People wanted to bring down corruption and repression in 2011, but neither has fallen yet. Corruption has increased in Tunisia. People demanded, work freedom and dignity. As an Islamist, I have a solution. The second revolution will be on Islamic revolution (p.99).
The pontifications of Western politicians ring hollow in this context. Theresa May, the British Home Secretary, said it was a “despicable act cruelty in a place of beauty, relaxation and happiness”. She is right about the cruelty. And the beach is a place of beauty and happiness for foreign tourists. But it is not a place of beauty, relaxation and happiness for the local people, because they are shut out of the beach, unless they can get employment at the hotel complex, but it will be very poorly paid and not a place of relaxation.

Prime Minister David Cameron rambles on about freedom. However, he mostly seems to be worried about the freedom of British and Italian businesses and banks to carry on colluding with the Tunisian economic elite in extracting profits from their unrighteous wealth. He also seem to be worried about the freedom of UK tourists to strut on Tunisian beaches in their brief bikinis and drink alcohol day and night, without having to think about whether their actions are offensive to the local people. David Cameron does not seem to be that worried about the freedom of the local people to swim on their own beaches.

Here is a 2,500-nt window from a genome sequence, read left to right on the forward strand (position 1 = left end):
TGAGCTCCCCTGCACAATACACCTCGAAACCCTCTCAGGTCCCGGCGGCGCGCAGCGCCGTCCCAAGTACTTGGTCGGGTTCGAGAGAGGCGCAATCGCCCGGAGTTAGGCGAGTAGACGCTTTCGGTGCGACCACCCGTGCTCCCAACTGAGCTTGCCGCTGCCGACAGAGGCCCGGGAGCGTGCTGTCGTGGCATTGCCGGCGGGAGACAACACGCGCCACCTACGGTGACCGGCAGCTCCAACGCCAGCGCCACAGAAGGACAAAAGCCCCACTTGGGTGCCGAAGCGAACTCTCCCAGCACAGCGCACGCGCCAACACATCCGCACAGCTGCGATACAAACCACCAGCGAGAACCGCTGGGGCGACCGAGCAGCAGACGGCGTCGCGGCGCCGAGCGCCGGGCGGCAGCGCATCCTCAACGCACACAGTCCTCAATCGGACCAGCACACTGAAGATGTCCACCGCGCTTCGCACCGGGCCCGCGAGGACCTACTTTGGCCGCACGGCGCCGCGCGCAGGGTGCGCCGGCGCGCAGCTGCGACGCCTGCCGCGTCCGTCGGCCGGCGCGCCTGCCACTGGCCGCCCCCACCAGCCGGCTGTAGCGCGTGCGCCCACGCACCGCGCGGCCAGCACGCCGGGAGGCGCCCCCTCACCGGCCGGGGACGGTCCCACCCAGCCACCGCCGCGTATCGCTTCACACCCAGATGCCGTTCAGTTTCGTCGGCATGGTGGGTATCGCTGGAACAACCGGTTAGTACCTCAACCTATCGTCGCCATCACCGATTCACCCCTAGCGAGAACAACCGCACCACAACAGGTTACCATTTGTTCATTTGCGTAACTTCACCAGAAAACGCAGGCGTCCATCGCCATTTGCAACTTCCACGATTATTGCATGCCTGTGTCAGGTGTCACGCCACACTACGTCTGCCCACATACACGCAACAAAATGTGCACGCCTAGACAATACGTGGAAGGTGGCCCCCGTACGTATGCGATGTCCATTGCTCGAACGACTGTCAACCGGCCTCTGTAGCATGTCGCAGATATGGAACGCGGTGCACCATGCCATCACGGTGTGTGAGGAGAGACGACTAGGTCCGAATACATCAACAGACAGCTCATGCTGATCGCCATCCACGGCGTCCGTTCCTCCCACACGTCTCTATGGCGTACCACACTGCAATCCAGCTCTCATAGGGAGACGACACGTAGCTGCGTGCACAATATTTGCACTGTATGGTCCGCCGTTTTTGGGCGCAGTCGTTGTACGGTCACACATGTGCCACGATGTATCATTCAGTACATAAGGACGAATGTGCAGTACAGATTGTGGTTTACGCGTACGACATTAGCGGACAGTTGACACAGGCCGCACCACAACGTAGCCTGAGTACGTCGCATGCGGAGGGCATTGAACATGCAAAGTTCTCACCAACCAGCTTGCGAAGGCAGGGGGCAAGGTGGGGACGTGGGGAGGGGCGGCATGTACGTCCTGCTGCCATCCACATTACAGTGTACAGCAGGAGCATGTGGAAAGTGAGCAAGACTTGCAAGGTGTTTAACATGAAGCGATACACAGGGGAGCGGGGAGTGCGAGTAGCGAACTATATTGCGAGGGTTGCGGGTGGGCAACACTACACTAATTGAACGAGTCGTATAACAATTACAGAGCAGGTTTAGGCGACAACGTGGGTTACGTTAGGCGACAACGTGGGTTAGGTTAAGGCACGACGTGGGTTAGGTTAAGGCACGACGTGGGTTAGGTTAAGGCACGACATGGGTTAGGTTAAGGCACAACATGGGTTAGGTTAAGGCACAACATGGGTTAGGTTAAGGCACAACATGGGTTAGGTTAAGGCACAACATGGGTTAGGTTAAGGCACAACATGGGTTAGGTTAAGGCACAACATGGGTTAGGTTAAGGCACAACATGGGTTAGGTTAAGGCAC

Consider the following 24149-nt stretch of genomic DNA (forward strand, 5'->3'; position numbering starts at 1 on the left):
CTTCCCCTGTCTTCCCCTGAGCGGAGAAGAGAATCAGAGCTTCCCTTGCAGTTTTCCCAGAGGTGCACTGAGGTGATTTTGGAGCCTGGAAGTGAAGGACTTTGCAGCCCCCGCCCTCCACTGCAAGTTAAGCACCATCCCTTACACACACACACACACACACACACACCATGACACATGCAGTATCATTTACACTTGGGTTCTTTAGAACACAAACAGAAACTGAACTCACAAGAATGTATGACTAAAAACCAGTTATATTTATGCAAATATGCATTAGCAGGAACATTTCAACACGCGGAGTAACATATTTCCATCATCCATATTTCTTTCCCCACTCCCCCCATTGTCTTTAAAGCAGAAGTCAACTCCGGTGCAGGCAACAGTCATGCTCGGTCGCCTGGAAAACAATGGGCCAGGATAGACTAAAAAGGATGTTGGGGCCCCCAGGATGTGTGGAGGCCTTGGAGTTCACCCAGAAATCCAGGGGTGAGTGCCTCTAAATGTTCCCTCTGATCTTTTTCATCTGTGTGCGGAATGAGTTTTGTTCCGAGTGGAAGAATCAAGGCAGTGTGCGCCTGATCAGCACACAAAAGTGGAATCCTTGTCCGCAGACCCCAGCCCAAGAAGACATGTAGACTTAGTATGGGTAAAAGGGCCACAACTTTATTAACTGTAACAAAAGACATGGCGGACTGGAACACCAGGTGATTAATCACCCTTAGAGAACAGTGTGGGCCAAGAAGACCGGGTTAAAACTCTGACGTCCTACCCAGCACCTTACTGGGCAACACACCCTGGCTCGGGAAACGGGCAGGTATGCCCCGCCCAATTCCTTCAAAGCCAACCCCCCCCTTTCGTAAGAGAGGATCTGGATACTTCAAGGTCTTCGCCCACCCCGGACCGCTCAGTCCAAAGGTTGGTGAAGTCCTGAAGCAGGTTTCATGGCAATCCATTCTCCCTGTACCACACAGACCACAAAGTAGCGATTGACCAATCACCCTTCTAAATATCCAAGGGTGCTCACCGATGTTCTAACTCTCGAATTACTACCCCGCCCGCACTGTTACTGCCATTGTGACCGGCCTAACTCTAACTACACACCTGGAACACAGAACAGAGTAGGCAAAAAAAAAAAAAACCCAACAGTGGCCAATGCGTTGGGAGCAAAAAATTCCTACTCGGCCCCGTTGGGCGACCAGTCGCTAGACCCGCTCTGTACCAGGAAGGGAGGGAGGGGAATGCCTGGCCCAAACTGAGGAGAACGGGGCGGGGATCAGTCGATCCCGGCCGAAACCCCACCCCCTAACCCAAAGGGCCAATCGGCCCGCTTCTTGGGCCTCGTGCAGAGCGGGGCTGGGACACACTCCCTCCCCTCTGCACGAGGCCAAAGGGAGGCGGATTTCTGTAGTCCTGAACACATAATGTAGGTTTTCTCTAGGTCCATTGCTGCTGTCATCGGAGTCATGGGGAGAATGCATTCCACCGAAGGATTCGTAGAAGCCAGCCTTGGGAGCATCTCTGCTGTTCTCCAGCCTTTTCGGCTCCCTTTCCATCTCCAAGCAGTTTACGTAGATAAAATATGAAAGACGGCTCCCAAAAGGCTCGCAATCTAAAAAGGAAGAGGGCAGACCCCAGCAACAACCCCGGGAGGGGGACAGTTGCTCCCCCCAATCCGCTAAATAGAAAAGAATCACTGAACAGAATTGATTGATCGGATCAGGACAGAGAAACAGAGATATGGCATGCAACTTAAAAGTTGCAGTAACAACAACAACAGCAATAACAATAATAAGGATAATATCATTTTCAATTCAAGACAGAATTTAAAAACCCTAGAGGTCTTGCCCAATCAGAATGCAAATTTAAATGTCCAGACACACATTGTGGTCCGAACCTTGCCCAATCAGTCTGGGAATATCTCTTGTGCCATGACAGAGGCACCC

John Kerry extols the benefits of secular government, but to local people, “secular” means “no morals”, so secular government is incapable of dealing with the corruption of the political and economic elite. And the evidence seems to confirm that. Many people are coming to the belief that only a return to an Islamic government will bring an end to theft and corruption.

Unfortunately, ideas and inaction have consequences.

Wednesday, July 01, 2015

Wellington

Wellington will be confused
People will buzz in and out of the beehive,
uncertain of what to do,
Filled with fear, perplexity and confusion (Is 22:5).

All treading on each other
to get to the top (out of habit),
but not knowing where the top is,
or what they will do if they get there.
Not knowing their right hand
from their left (Jonah 4:11).

Now ideals, except for